Sunday, April 26, 2015
"The Dark Horse": in New Zealand, a man rehabs himself by coaching an underprivileged kids' chess team
“The Dark Horse”, as a movie title, is certainly a metaphor. The “Horse” is the Knight in chess, with its funny move, and the “dark” refers mildly to the Maori native people of New Zealand. But the film has nothing to do with the “The Dark Knight” of Christopher Nolan.
The film, directed by James Napier Robertson, has a grand look, in wide anamorphic, of the north island of New Zealand, particularly Gisborne and Auckland. But New Zealand here looks a little gritty, not spectacular like in the "LOTR" movies.
The central protagonist is a speed chess whiz Genesis Potini (Cliff Curtis), himself staggering in life after release from a mental hospital. He decides the way to rehab himself is to become coach of a kids chess team called the Eastern Knights.
It’s not surprising that he meets a lot of resistance in the community, especially his own brother, in a tense scene at midpoint.
Eventually, he gets the kids to a tournament in Auckland. Some of his behavior at the match would not normally be tolerated at USCF-rated chess tournaments.
There is some chess theory in the movie. Genesis talks about the difference between the “Spanish Game” (Ruy Lopez opening) and the “Italian”, -- all having to do with where White places a Bishop move three. The latter is more romantic and recently has gained traction in chess theory.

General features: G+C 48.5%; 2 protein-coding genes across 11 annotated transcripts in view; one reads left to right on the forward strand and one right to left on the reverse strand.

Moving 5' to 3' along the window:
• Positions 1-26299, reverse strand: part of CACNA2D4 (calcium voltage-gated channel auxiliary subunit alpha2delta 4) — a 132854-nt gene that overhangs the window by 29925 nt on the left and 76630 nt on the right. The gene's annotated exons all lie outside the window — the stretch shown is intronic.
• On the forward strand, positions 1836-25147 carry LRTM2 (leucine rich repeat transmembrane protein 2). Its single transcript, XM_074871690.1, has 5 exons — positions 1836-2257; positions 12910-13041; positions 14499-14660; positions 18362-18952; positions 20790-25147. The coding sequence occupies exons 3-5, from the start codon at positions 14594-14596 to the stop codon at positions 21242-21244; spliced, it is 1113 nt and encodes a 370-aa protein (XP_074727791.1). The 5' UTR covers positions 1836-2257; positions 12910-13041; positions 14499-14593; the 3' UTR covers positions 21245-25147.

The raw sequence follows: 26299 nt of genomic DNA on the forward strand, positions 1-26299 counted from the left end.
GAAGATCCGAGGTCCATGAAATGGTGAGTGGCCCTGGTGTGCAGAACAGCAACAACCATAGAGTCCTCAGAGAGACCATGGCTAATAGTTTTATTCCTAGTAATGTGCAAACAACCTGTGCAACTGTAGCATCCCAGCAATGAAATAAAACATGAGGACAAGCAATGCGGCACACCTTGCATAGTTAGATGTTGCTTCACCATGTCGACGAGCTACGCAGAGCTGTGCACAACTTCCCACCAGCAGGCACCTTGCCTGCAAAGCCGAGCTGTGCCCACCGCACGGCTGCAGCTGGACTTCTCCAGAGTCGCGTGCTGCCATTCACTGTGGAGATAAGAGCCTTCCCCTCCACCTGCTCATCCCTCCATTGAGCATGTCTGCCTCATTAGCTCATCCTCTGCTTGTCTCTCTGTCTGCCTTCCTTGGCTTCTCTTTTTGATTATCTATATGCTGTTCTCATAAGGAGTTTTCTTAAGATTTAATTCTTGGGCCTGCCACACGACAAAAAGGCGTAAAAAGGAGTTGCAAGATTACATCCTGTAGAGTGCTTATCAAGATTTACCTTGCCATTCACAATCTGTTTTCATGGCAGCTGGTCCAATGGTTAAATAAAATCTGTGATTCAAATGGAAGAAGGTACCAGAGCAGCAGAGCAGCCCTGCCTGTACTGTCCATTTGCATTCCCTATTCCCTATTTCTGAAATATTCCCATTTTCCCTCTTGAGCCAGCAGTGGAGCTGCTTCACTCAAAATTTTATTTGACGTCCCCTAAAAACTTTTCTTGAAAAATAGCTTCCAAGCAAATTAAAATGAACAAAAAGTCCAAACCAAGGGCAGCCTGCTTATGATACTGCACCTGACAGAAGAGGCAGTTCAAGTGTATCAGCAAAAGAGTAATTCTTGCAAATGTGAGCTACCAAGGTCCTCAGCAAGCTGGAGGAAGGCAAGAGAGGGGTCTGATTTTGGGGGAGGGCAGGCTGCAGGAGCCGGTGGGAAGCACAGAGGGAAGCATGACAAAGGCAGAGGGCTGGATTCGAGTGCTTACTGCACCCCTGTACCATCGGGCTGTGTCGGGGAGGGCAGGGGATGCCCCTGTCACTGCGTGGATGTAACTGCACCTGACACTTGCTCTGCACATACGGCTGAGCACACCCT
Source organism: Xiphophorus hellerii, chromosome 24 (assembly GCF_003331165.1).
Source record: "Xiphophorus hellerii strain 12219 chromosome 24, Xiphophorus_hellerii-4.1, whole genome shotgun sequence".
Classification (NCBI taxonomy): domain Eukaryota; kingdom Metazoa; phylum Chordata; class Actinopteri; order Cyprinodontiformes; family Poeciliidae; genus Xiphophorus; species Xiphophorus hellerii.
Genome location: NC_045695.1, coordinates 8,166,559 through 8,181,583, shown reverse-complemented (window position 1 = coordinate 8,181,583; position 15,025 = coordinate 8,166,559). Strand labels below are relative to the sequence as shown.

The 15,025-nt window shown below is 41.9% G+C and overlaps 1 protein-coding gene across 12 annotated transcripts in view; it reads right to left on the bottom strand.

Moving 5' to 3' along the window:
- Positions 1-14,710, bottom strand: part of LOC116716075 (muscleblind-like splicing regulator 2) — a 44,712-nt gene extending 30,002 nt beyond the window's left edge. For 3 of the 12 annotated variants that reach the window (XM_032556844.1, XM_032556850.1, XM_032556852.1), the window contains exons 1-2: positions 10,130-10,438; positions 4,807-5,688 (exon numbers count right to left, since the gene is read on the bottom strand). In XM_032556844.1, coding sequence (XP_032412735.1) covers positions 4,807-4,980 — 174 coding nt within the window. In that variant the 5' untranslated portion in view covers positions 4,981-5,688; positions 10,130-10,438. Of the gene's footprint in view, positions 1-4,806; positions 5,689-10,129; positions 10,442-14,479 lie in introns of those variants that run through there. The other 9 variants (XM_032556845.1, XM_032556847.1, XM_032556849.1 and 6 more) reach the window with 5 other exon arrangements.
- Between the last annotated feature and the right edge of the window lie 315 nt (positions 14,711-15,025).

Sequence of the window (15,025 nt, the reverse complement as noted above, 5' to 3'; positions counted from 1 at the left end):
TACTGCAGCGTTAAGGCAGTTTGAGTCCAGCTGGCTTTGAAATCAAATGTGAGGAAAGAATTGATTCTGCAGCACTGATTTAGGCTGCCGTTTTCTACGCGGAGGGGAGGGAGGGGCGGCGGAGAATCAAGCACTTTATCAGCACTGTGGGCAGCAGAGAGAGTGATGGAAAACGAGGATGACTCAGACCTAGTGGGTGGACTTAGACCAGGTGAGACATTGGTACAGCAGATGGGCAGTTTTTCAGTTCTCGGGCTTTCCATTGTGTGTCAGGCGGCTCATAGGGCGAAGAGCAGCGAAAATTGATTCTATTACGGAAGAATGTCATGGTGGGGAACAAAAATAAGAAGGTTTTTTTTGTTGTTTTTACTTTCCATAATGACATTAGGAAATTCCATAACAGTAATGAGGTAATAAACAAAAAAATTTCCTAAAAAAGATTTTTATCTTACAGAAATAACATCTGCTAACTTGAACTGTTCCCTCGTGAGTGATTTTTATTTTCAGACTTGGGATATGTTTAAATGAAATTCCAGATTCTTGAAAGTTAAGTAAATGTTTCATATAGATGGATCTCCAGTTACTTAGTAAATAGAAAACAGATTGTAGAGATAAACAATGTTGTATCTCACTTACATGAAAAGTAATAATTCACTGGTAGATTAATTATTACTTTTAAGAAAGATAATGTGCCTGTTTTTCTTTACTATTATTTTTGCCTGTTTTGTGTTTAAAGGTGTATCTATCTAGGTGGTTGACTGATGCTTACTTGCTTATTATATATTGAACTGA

The tournament games are interesting sometimes. There is one depiction of a smothered mate (a Queen sacrifice followed by a Knight move checking a King in the corner), which has actually happened in the Italian Game and is a known trap.
The final game, which one of the Maori kids wins with White, appears to be a Two Knights Defense (link) but I had a hard time following the moves. I also noticed a “queen pawn fork trick” on the board. I lost a game in the Arlington Chess Club in 2013 in a similar line (with Black).
The official site is here.
I saw the film Saturday evening at Filmfest DC, at Landmark E Street, in a smaller auditorium, nearly sold out although I bought the ticket on site with a walk-in.
I think major league baseball players, especially managers, should take up chess. I guess the same is true for football.
Wikipedia attribution link for photo by Richard Grevers of Gisborne, NZ, under Creative Commons Share Alike 2.0 License.